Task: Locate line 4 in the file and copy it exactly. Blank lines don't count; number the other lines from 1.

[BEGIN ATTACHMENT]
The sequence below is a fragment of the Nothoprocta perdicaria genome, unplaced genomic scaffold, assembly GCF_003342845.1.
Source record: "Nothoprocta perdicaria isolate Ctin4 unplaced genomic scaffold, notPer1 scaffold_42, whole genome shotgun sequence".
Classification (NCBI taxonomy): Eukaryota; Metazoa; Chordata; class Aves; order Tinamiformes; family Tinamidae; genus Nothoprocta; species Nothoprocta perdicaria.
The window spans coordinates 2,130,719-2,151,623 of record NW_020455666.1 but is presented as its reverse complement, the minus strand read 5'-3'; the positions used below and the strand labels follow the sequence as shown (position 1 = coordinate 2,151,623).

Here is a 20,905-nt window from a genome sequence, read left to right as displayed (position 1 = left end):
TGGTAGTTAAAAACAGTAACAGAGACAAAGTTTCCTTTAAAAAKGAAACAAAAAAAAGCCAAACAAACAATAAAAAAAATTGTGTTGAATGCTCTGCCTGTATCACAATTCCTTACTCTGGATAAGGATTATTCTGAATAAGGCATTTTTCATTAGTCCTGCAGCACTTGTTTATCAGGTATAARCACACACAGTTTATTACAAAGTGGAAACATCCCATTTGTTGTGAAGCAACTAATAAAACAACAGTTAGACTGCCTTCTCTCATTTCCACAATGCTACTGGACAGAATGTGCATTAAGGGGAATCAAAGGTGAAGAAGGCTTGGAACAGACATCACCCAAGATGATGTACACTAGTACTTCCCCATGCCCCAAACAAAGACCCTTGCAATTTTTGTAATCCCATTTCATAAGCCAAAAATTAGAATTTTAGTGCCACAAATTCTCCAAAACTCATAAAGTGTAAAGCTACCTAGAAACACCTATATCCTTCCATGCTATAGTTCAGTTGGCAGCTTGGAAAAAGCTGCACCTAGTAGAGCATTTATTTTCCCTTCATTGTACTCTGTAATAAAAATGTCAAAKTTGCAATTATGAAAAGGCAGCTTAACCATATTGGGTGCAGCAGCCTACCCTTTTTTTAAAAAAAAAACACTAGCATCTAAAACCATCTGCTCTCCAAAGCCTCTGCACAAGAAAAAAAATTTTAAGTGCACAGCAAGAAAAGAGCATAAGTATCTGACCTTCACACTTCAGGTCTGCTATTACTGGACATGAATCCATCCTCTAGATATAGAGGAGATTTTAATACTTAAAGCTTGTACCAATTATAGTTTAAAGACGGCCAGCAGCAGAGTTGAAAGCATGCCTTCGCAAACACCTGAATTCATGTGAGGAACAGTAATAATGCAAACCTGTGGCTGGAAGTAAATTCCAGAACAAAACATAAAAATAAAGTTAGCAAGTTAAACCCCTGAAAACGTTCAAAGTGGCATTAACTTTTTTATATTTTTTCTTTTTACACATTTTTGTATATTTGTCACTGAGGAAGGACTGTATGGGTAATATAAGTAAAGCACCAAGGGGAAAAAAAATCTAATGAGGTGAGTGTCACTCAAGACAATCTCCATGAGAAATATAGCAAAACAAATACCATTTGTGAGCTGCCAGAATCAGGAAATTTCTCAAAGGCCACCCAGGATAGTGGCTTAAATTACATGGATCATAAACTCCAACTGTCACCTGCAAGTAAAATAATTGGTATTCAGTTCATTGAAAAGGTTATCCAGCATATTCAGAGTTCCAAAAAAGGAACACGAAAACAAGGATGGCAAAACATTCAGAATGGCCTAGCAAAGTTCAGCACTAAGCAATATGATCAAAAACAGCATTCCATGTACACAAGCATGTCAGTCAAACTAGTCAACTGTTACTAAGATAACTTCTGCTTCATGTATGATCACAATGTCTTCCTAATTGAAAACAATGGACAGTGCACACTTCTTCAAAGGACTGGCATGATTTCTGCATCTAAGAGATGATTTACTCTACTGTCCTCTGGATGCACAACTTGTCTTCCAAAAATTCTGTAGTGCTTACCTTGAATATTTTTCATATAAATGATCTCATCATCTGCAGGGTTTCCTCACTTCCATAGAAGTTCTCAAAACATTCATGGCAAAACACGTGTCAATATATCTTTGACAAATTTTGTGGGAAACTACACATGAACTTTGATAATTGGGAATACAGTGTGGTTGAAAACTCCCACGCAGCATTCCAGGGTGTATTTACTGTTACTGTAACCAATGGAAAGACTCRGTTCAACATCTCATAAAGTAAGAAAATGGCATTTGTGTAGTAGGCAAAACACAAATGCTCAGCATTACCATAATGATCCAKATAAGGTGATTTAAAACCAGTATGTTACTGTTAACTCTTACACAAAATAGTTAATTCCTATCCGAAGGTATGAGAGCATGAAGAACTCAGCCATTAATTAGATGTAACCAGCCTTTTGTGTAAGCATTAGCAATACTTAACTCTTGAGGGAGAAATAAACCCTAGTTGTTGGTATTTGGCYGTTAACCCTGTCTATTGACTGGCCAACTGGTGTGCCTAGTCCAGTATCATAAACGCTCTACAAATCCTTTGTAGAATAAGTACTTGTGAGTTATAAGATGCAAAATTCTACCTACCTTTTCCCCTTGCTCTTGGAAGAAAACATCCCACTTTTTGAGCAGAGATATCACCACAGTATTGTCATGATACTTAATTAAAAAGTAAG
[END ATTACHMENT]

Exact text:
The window spans coordinates 2,130,719-2,151,623 of record NW_020455666.1 but is presented as its reverse complement, the minus strand read 5'-3'; the positions used below and the strand labels follow the sequence as shown (position 1 = coordinate 2,151,623).